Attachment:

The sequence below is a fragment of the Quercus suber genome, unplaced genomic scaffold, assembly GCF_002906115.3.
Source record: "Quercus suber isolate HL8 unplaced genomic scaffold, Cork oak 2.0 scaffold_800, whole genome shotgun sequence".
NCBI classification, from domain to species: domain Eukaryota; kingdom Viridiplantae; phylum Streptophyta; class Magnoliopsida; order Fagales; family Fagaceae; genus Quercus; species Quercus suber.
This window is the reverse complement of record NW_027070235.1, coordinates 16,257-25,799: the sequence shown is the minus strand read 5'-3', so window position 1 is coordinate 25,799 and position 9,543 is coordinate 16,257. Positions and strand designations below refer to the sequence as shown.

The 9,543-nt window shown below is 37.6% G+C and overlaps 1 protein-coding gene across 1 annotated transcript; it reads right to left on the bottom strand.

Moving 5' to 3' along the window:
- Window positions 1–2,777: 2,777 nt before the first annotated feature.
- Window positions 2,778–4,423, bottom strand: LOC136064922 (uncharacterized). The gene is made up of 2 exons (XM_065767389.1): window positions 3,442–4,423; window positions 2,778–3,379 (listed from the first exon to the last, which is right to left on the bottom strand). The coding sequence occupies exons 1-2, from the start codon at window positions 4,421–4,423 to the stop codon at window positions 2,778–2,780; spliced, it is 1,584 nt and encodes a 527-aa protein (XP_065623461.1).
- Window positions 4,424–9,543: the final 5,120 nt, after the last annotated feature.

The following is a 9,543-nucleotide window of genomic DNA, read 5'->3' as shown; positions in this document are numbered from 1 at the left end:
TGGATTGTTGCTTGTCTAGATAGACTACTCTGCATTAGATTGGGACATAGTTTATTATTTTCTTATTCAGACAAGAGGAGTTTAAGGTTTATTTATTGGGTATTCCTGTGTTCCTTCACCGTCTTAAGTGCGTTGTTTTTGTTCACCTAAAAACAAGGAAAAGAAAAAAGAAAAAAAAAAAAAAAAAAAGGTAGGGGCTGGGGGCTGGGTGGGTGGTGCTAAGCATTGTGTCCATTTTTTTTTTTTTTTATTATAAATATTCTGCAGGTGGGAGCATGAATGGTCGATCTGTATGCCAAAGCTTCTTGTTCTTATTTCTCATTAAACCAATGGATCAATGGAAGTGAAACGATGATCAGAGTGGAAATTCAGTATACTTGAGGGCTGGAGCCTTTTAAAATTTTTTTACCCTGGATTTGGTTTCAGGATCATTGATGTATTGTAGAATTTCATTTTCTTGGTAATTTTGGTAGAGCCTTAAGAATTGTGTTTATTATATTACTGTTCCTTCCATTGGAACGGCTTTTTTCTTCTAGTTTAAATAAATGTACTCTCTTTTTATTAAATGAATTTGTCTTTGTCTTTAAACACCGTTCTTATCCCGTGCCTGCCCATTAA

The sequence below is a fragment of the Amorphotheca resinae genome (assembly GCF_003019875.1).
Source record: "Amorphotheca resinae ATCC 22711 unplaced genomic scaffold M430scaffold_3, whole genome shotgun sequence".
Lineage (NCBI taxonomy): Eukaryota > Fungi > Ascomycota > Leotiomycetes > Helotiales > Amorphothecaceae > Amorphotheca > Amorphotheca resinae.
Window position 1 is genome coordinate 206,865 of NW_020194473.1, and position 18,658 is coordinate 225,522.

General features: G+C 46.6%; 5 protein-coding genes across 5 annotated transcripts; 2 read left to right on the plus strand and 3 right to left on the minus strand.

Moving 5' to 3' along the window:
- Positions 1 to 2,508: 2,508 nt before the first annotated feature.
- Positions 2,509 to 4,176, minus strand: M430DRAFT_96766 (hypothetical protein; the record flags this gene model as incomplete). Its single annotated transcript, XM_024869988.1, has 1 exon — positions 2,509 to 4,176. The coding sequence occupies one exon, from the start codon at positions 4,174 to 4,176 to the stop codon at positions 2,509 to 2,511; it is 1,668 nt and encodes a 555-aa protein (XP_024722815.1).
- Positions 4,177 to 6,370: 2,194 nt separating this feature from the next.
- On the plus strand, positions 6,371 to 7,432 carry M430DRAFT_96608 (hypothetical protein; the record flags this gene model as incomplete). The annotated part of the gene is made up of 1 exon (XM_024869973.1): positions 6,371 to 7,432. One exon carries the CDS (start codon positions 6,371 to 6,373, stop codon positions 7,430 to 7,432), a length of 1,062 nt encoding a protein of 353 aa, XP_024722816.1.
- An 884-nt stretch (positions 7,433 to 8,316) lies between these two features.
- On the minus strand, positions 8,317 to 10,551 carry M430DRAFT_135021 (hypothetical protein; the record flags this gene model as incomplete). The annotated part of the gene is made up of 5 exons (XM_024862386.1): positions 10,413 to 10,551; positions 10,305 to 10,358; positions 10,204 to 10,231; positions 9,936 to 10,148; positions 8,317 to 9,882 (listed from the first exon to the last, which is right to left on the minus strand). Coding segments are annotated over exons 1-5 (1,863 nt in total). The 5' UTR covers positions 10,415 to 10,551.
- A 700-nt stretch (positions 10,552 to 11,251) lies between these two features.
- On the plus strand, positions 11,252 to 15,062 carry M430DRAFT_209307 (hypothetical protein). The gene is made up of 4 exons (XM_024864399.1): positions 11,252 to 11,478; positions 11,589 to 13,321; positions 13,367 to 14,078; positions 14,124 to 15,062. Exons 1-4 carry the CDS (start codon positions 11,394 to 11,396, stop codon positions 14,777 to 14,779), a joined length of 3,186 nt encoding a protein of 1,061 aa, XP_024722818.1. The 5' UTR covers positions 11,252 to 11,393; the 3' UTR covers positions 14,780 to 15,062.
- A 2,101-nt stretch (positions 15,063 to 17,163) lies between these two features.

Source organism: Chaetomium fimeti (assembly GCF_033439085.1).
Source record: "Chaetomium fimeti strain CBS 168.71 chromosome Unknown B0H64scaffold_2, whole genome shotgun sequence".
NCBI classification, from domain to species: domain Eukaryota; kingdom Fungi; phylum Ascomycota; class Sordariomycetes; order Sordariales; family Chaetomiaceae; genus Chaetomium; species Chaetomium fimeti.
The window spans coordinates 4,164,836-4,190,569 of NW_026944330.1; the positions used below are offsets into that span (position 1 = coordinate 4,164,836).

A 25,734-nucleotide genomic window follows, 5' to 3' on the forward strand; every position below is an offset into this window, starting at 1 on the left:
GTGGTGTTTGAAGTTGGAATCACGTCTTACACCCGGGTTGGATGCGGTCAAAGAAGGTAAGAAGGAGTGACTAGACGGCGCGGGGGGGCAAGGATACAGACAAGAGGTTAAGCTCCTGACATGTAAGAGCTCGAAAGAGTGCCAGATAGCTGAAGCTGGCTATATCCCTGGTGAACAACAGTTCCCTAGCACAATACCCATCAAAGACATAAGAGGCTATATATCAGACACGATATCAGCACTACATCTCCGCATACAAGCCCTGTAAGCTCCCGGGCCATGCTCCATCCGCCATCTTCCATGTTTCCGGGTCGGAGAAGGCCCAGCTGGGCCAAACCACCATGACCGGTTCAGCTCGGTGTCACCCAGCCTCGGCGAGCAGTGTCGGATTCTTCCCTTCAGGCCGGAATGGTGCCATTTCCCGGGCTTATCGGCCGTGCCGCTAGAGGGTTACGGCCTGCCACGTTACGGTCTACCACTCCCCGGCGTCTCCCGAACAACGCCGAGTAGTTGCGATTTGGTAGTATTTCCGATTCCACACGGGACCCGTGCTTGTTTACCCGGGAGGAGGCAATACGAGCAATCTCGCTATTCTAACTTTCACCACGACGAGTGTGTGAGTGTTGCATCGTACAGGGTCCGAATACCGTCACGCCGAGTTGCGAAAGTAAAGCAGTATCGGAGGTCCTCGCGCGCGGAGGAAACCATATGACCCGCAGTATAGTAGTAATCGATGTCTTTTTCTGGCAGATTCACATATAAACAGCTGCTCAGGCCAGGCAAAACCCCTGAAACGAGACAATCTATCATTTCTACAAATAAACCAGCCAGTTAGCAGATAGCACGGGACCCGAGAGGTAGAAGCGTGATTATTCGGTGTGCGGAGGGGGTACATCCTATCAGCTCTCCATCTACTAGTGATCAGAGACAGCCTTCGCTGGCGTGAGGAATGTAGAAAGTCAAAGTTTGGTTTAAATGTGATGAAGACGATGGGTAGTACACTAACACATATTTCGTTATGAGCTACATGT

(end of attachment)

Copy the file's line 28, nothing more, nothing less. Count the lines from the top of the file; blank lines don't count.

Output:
Source record: "Chaetomium fimeti strain CBS 168.71 chromosome Unknown B0H64scaffold_2, whole genome shotgun sequence".